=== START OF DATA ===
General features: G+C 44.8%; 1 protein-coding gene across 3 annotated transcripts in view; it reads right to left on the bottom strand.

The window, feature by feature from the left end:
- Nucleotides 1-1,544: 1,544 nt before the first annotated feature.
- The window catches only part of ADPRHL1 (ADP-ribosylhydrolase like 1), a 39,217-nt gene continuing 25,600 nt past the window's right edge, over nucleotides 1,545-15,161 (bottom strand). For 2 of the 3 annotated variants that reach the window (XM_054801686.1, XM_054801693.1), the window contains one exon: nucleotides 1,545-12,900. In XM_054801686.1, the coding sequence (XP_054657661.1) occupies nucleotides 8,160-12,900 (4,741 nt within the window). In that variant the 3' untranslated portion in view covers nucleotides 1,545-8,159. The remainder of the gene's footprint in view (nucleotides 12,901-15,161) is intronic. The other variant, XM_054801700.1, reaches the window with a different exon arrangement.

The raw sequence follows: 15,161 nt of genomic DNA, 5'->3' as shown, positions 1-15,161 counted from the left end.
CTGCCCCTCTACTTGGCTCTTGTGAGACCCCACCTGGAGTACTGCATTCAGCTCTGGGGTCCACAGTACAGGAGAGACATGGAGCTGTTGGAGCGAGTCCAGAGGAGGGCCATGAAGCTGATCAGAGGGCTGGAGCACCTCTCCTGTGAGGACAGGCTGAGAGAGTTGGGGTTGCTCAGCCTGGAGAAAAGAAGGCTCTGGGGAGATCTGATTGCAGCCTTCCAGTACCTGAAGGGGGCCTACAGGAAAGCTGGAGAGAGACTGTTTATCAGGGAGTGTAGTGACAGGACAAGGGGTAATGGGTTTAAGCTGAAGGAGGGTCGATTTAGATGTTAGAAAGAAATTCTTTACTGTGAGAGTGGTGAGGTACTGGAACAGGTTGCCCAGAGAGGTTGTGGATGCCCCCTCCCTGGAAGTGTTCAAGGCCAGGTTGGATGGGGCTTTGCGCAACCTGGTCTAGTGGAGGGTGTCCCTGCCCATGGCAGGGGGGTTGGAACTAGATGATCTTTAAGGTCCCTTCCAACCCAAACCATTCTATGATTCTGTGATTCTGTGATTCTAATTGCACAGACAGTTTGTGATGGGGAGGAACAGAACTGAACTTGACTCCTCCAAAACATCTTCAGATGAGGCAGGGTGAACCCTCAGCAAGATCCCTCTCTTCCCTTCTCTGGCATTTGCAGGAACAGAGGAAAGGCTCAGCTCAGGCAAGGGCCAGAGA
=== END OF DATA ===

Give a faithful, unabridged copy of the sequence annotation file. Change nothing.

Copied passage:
General features: G+C 44.8%; 1 protein-coding gene across 3 annotated transcripts in view; it reads right to left on the bottom strand.

The window, feature by feature from the left end:
- Nucleotides 1-1,544: 1,544 nt before the first annotated feature.
- The window catches only part of ADPRHL1 (ADP-ribosylhydrolase like 1), a 39,217-nt gene continuing 25,600 nt past the window's right edge, over nucleotides 1,545-15,161 (bottom strand). For 2 of the 3 annotated variants that reach the window (XM_054801686.1, XM_054801693.1), the window contains one exon: nucleotides 1,545-12,900. In XM_054801686.1, the coding sequence (XP_054657661.1) occupies nucleotides 8,160-12,900 (4,741 nt within the window). In that variant the 3' untranslated portion in view covers nucleotides 1,545-8,159. The remainder of the gene's footprint in view (nucleotides 12,901-15,161) is intronic. The other variant, XM_054801700.1, reaches the window with a different exon arrangement.

The raw sequence follows: 15,161 nt of genomic DNA, 5'->3' as shown, positions 1-15,161 counted from the left end.
CTGCCCCTCTACTTGGCTCTTGTGAGACCCCACCTGGAGTACTGCATTCAGCTCTGGGGTCCACAGTACAGGAGAGACATGGAGCTGTTGGAGCGAGTCCAGAGGAGGGCCATGAAGCTGATCAGAGGGCTGGAGCACCTCTCCTGTGAGGACAGGCTGAGAGAGTTGGGGTTGCTCAGCCTGGAGAAAAGAAGGCTCTGGGGAGATCTGATTGCAGCCTTCCAGTACCTGAAGGGGGCCTACAGGAAAGCTGGAGAGAGACTGTTTATCAGGGAGTGTAGTGACAGGACAAGGGGTAATGGGTTTAAGCTGAAGGAGGGTCGATTTAGATGTTAGAAAGAAATTCTTTACTGTGAGAGTGGTGAGGTACTGGAACAGGTTGCCCAGAGAGGTTGTGGATGCCCCCTCCCTGGAAGTGTTCAAGGCCAGGTTGGATGGGGCTTTGCGCAACCTGGTCTAGTGGAGGGTGTCCCTGCCCATGGCAGGGGGGTTGGAACTAGATGATCTTTAAGGTCCCTTCCAACCCAAACCATTCTATGATTCTGTGATTCTGTGATTCTAATTGCACAGACAGTTTGTGATGGGGAGGAACAGAACTGAACTTGACTCCTCCAAAACATCTTCAGATGAGGCAGGGTGAACCCTCAGCAAGATCCCTCTCTTCCCTTCTCTGGCATTTGCAGGAACAGAGGAAAGGCTCAGCTCAGGCAAGGGCCAGAGA